“Having performed in drag myself, I can echo this sentiment of allowing myself to embrace a persona of myself that I had long locked away because of the community in which I was raised,” Rivers said.
The joy of drag
Heller writes that gender-bending holds a “rich potential in that it can build community, create safer spaces and, over time, lead to more possibilities for queer lives.” She contends drag offers “individual or group strength for deeply marginalized people” and could serve as a source for cultural change.
Rivers said drag, much like ballet, embodies a cultural heritage. Just as every ballet performance is informed by the history of the art form, the influence of instructors and the personal motivations of the dancer, “drag performers carry with them the lineage of drag as a form of artistic performance and self-expression as they take to their own stages, be they digital or in-person, at a bar or in a library. What differs between drag and other forms of performative media is how radically important the act of donning drag is for the performers themselves,” Rivers explained.
Lovegood describes drag as a “spotlight” in their life.
“It’s not because queerness is a thing that kills us. It’s because heteronormative culture makes being queer very hard.”
“The actual real joy that characterizes my life now is something I never experienced or understood,” Lovegood said. “I have been in dark places in my life too, just like a lot of queer people. And those suicide rates are high for a reason. And it’s not because queerness is a thing that kills us. It’s because heteronormative culture makes being queer very hard.”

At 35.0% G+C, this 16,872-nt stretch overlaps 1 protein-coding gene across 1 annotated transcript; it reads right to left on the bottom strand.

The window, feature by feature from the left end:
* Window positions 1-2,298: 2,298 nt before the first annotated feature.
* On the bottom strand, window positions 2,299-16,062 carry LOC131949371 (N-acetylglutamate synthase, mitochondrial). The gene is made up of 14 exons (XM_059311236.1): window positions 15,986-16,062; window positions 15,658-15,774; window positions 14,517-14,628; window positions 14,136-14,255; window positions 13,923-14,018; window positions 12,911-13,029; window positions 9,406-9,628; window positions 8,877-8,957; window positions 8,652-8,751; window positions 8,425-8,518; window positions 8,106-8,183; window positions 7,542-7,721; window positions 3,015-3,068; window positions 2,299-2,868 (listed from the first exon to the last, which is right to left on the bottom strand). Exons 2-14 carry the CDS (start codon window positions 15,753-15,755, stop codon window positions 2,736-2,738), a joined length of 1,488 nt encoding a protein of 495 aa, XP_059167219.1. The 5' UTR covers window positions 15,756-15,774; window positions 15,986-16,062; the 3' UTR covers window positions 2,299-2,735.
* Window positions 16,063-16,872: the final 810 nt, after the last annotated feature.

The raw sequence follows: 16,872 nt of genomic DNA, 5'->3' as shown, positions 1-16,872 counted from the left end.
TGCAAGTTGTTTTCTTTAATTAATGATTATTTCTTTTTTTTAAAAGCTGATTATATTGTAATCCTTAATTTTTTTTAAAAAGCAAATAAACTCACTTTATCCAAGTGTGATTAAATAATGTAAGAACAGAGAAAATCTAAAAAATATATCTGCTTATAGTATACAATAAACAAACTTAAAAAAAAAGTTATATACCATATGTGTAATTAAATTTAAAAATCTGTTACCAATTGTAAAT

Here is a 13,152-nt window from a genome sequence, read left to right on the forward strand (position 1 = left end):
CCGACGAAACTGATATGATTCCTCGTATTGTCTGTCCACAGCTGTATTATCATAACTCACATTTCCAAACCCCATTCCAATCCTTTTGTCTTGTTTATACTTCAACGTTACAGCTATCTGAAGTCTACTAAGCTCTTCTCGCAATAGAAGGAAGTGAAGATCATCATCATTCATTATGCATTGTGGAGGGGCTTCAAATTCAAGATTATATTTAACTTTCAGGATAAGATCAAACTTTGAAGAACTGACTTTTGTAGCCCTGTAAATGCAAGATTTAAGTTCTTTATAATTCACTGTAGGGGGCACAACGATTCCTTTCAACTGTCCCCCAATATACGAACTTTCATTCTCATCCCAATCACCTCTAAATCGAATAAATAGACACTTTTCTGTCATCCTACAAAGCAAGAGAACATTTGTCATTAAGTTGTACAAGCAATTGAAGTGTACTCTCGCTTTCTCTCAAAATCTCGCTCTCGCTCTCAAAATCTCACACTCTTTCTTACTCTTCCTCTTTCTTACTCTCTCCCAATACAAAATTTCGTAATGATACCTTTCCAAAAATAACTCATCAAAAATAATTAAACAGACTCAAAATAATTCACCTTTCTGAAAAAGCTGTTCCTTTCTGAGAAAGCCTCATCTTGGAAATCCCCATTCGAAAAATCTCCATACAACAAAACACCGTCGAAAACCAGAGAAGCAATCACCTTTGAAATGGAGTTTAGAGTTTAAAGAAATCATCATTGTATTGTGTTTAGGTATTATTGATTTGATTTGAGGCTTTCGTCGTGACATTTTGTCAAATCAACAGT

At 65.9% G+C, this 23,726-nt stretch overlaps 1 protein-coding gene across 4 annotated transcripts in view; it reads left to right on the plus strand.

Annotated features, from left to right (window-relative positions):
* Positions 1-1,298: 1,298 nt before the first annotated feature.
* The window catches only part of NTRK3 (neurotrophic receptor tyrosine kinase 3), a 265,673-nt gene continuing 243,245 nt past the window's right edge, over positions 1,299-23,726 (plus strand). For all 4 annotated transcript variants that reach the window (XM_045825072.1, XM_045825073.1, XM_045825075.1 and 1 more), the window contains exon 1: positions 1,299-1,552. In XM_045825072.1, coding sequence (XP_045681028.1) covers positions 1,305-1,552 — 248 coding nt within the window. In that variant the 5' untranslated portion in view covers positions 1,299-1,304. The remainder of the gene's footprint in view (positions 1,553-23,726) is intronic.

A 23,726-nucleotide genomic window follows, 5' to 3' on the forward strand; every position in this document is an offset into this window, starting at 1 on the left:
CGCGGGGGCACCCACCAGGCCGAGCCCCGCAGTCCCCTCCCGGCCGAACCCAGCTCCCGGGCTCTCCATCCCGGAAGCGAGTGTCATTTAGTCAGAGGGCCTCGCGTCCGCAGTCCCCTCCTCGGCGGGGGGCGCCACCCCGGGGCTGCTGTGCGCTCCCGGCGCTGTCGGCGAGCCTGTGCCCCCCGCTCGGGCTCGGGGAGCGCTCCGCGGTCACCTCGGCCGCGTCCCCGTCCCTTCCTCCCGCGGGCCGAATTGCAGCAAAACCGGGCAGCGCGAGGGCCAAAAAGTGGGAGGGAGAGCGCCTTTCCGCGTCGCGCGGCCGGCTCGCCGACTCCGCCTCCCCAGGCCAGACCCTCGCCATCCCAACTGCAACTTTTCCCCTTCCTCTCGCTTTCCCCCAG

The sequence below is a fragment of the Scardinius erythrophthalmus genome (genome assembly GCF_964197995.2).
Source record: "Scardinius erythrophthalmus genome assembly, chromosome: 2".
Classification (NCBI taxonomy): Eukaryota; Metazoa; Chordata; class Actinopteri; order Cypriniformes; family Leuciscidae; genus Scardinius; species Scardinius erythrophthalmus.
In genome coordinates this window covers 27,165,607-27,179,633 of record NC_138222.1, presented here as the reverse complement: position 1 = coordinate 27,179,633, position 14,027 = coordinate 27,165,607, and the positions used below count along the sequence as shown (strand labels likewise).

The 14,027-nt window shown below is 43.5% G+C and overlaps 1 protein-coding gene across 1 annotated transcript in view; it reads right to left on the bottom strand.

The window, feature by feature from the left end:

‘Not grooming children’
Lovegood, who identifies as nonbinary, remembers being “shamed” out of their childhood desire to play with their mom’s makeup: “The gender binary is bad for me and has been bad for me my whole life.”
“When you see drag performers who are in those libraries doing drag story time hour and that kind of stuff — that is volunteer time. There may be a small paycheck associated with some organizations that want to do that, but for the most part it is an act of service to the community,” said Lovegood, who has led a Drag Queen Bible Story Hour.
“They’re doing that not to groom children. We’re doing that, most of us, because we were indoctrinated. We were groomed by a whole society, a whole world that wants us to fall into those two binary categories of male or female and it didn’t work for us. And we’re thriving now outside of that binary, and so we want to provide an opportunity for kids coming up to see that that binary doesn’t have to be their only way.”
While the act of presenting a nonbinary option to children may be seen by some as a grooming act in of itself, Lovegood suggests it is “a question of how you posture it or position it.”
“It’s adding to the spectrum of possibilities that are available to kids.”
“It’s really easy for folks to say, but you’re telling kids to not be (male or female),” Lovegood said. “It’s not that. You can still be male and female. That’s fine. You can still fall into those categories. You can still like live your life in a way that reflects those social norms if that works for you. But also, it’s adding to the spectrum of possibilities that are available to kids, so that fewer kids have to go through the heart wrenching, difficult, tumultuous time growing up where they just can’t figure out where they fit. And often it can lead — for queer kids — to those high suicide rates. It’s a lifesaving act. It’s a volunteer act. And it’s the furthest thing from indoctrination.”